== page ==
But this approach fails when you have custom processes with your customers that the standard VANs don’t accommodate. Jabil Circuit, a custom electronics manufacturer, faced this dilemma the hard way: by manually maintaining all those custom applications and interfaces. Jabil has more than 5,000 trading partners, though most could be handled using the VAN approach. But 50 customers needed special communications mechanisms or business processes that the Sterling Commerce VAN was designed for. Often there were several such custom connections per customer, compounding the effort, recalls Lowel Gilvin, the company’s e-commerce manager. Something had to change, so Jabil adopted SOA principles to replace most of these custom connections with service-based ones that let common functions be reused.
The first step was to separate the business processes -- such as order-to-cash management, forecasting, and inventory consignment -- from the communications processes. Jabil now has standard services for most of the communications mechanisms in use, such as AS1 (Applicability Statement 1), AS2 (Applicability Statement 2), and FTP, as well as separate data-handling services such as for XML, flat-file, Excel, and SAP iDocs formats. It composes the appropriate communication service, data-handling service, and business service for each of these customers, using tables and metadata to automate the composition in most cases. In some cases, customers use more than one mechanism, perhaps based on which division is involved, and the tables account for these multiple mechanisms, Gilvin notes.
The SOA concepts of abstraction, modularity, and service composition usually work as is, Gilvin notes. In some cases, special requirements can’t be met by combining services, so Jabil still has some one-off integrations to maintain. But even here, Jabil can often use the SOA approach for part of the integration. As one example, certificates for XML and SSL validation can’t be handled as standard services, since the certificates are unique, but Jabil can compose the appropriate communications and business services with a hard-wired data-handling service, keeping the reuse and consistency benefits of SOA in two of the three integration aspects, Gilvin says.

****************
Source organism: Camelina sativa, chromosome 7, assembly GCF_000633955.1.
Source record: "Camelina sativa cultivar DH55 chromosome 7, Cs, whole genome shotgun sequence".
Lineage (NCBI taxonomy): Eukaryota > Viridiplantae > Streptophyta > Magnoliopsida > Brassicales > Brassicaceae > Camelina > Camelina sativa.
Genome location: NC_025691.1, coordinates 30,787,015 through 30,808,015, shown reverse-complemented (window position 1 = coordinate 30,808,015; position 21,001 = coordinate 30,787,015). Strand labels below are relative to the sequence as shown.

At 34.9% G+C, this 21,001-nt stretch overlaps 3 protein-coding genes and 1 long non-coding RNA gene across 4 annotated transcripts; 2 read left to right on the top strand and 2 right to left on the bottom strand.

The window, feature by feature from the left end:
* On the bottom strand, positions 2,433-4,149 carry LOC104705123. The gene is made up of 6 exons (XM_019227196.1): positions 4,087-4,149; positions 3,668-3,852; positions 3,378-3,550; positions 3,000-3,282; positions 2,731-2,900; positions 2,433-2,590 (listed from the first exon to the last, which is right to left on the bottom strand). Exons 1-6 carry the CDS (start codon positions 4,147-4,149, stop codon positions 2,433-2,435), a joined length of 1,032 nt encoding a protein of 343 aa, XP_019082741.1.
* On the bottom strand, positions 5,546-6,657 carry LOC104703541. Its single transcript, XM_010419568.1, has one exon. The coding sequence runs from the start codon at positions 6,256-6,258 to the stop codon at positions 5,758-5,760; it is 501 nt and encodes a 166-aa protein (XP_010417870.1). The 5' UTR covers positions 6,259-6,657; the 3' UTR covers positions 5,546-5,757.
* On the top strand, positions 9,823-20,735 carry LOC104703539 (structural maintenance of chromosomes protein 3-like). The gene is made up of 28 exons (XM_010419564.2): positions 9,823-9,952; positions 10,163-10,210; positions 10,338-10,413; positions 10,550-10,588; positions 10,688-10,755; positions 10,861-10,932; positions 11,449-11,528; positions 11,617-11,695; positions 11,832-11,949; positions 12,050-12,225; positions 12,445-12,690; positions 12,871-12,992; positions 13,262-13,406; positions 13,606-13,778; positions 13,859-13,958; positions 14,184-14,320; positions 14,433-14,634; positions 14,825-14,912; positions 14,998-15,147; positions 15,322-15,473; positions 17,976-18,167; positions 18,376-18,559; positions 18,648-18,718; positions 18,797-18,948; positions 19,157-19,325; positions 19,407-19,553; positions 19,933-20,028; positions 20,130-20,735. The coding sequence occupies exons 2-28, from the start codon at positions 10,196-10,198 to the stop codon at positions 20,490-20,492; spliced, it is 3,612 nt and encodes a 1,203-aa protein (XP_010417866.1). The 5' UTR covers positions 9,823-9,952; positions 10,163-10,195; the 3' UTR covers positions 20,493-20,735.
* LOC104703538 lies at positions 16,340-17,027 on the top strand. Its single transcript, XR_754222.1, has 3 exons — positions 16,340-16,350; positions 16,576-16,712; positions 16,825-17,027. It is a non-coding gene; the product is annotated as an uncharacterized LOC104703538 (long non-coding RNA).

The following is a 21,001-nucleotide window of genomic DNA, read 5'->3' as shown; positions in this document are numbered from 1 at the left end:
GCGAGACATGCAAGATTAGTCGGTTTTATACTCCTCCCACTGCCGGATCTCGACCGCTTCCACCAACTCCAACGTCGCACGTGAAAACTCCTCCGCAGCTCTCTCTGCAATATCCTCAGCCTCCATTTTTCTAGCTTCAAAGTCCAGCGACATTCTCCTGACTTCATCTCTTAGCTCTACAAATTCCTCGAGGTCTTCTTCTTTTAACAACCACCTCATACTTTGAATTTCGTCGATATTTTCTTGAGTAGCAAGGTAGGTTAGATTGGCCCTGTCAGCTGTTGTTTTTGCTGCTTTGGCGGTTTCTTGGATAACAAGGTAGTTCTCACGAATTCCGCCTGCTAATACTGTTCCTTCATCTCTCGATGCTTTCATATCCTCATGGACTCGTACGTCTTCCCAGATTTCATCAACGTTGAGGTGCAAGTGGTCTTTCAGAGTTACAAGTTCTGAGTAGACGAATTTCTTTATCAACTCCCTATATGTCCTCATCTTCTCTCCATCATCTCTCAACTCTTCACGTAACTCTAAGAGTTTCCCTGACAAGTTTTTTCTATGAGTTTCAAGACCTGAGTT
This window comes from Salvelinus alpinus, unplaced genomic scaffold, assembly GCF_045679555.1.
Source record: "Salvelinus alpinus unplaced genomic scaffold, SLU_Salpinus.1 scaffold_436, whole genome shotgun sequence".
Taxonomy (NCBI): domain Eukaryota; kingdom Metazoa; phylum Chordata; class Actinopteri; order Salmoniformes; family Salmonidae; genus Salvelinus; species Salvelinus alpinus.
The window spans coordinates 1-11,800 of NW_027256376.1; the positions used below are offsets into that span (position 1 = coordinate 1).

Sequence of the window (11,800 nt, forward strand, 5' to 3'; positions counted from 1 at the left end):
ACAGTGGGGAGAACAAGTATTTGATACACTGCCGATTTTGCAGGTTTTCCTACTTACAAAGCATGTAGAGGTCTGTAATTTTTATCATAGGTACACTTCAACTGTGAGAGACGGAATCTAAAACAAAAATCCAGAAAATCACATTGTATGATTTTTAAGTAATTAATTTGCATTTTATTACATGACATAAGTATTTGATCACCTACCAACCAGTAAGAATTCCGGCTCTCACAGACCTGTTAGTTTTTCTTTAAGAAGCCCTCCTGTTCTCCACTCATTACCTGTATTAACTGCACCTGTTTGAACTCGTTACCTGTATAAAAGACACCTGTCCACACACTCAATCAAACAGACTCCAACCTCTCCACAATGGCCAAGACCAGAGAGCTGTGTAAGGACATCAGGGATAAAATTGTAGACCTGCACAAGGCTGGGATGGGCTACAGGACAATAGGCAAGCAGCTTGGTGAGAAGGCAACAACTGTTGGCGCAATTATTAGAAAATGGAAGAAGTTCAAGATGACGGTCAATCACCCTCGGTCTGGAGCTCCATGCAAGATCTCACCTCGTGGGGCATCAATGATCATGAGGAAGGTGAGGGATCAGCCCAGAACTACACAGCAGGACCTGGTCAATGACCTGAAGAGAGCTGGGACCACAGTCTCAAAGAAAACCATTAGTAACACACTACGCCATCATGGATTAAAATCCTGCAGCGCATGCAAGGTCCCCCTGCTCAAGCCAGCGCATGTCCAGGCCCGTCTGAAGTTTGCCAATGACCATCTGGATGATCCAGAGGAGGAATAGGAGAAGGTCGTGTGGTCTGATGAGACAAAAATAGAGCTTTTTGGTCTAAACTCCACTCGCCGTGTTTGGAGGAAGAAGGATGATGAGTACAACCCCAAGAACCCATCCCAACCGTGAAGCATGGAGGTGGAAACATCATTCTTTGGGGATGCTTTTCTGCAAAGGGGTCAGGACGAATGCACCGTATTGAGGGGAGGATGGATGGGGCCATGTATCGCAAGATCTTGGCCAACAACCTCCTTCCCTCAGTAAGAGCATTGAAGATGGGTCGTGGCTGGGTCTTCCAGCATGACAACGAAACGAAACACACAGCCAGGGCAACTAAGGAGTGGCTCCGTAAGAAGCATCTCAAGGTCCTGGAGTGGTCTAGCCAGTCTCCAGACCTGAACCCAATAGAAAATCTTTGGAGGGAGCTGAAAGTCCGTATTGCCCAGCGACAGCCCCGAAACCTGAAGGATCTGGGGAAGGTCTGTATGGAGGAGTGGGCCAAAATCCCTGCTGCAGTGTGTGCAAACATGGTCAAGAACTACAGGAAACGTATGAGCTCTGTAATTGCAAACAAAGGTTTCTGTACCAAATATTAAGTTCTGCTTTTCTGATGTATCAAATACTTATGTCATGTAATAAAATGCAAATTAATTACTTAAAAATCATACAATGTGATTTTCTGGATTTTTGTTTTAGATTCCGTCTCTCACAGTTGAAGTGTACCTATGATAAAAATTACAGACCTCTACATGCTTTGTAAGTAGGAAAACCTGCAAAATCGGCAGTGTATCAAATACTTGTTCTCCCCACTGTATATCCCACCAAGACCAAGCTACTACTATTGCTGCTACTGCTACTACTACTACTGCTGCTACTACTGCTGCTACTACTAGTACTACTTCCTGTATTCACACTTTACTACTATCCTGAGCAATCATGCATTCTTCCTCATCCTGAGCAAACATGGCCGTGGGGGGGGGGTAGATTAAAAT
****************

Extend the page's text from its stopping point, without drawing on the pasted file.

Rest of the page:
Rather than use an ESB to manage the messaging, a registry to manage the services repository, or a SOA-oriented development environment to develop the services, Jabil uses Sterling Commerce’s Gentran Integration Suite for all three purposes. The suite is designed for supply-chain interactions, which is all that Jabil is trying to manage. This limited scope lets Jabil rely on the toolset’s embedded architecture rather than create its own. “We have a small set of standard business processes,” Gilvin notes.